Interview with Johann Zarco: “I wake up with the feeling that I have to be champion”


Johann Zarco reaches the halfway point in the Moto2 World Championship at the top of the standings with a 25-point lead.

Johann Zarco reaches the midway point of the season as the leader of the Moto2 class with 151 points, 25 clear of the rider in second place. The Ajo Motorsport rider has been on the podium six times so far in 2016, including wins in Argentina, Italy, Catalonia and Germany, but is wary of complacency and determined to keep up his momentum in his quest to retain the title.

How do you feel about the first half of the season?
“I feel good and I’m happy to be at the top of the standings. This is very important in the fight for the championship. I’m comfortable on the bike and have the mentality to push 100%. We have done a lot, but we are only halfway through the season and we need to be very focused for the second half of the campaign –because I think nothing is done yet. I am happy and motivated to be strong until the end.”

Did you expect this start to the season? What would you have settled for before starting out?
“I am aware that becoming World Champion again is difficult, and especially after the Jerez test that was very difficult for me. Then in the first few races I didn’t look as strong as I was last year, but this is part of our work. This means that we have to appreciate how difficult it is to fight for the championship, considering that everybody wants to win it. That’s why it is always tough and very interesting at the same time, when you start to understand that. It is a pleasure to understand this difficulty and even more so to find the solution to be stronger.”

Which victory was more important to you: Argentina or Mugello?
“I would say that all victories are important. In Qatar I made a pretty big mistake, but luckily I was able to win at the next race in Argentina. That was when I could tell myself ‘We’re back in business.’ At Mugello I had the same feeling, after I had fought for victory at Le Mans despite not having the pace and crashing. All victories are important and I don’t want to say that any are more important than others.”

Le Mans was the first time you did not finish in the points, after 24 races. Was this a blow to you?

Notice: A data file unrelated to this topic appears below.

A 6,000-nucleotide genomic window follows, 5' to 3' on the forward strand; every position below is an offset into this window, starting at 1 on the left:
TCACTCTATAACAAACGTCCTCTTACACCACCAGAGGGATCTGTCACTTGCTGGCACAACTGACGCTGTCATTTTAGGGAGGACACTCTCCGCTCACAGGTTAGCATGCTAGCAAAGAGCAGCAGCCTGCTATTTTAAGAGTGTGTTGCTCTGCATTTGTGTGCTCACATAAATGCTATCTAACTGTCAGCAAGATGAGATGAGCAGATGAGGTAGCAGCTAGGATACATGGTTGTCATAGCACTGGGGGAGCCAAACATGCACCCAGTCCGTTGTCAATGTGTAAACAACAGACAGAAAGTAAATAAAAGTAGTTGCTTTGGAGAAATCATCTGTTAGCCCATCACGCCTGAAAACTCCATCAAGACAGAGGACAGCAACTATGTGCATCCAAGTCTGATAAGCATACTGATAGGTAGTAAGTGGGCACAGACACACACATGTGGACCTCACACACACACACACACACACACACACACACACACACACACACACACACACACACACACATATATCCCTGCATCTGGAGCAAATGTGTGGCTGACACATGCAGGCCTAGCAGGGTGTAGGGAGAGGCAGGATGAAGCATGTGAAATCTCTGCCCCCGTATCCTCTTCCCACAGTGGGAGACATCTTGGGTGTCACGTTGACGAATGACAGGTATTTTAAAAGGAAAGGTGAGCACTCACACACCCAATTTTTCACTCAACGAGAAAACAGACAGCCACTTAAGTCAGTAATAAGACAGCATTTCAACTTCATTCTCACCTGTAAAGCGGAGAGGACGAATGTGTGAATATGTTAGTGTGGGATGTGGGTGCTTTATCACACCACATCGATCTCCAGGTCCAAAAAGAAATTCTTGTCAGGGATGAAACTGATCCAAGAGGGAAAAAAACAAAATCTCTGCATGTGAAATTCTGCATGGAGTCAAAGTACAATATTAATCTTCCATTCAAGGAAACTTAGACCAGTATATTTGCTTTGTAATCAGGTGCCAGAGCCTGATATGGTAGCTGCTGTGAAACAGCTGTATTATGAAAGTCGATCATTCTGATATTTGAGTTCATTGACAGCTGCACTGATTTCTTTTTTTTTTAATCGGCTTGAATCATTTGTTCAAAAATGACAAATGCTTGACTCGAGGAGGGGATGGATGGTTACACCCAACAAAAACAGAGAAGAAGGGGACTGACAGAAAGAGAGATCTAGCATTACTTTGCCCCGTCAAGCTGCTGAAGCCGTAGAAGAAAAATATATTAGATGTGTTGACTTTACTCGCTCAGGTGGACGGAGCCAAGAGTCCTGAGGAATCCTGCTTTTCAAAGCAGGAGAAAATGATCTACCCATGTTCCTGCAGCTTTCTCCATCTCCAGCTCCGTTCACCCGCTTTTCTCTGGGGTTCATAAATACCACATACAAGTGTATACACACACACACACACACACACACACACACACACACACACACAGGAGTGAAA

“You’re always disappointed when you don’t have a good race, but you can’t be more disappointed just because it’s your home race –because you don’t get more points there than at other Grands Prix. When you’re thinking about the championship, you realise that every race is important, whether you’re riding in your home country or not. The only thing that changes is that you have the support of the fans and pressure from journalists, which you can handle well or badly. However, it was of course disappointing.”

What is the difference from last year in the Moto2 class?
“The difference is me, because this year I am the reigning champion and last year I wasn’t. When I wake up every morning thinking I’m the champion, this adds pressure on me. Last year I got up thinking I wanted to be champion, and now I wake up with the feeling that I have to be champion. This might be a difference, since the work we do is the same as always.”

If you analyse all the riders, it seems that many are inconsistent this season. Why do you think this happens? Do you think it’s because you are all on the limit?
“It’s one of the good things about the Moto2 class; we all have the same bike and the same tyres and that is why we are all so close together, pushing for the limit every weekend. Always being on the limit is very hard physically and mentally. If you’re used to riding on the limit you’ll always be up there.”

Which riders will be fighting for the title until the final races?
“If you look at the standings now, it seems that Sam Lowes and Alex Rins will be two such riders. It should be remembered that Rins was runner-up last year, and I think that he should get consistency and points with the year of experience that he has.”

Have you have changed any part of your riding style since last year? Have you improved in anything?
“It is hard to say. I always try to feel good on the bike and grow in terms of my riding style. I don’t mean changing the ‘Zarco style,’ but rather improving, as this is what I am trying to do this year.”

What do you think about the second part of the season?
“We have 8 races in 3 months, and that makes our job a lot harder both physically and mentally. We will have to be strong throughout the second half of the season.”

You announced just before the German Grand Prix that you will be riding in MotoGP next year. Does that make you more relaxed for the remainder of the season?
“I want to continue to keep a cool head, and it is good for me that everything is in place for the future. I have people who are dealing with this and I believe in them. My job is to be a rider, and that is what I’m doing. I don’t get distracted by matters off the track.”

Brad Binder, who rides for Ajo Motorsport in Moto3, is in a similar situation to yours from last year. What advice would you give him?
“The truth is I don’t know what to say to him, but he does have an advantage in the championship standings similar to that which I had in 2015. What I am clear about is that I do not believe it is all done. Brad is smart enough not to think otherwise. We are only halfway through the season and there is still the other half to go. He needs to take things race by race.”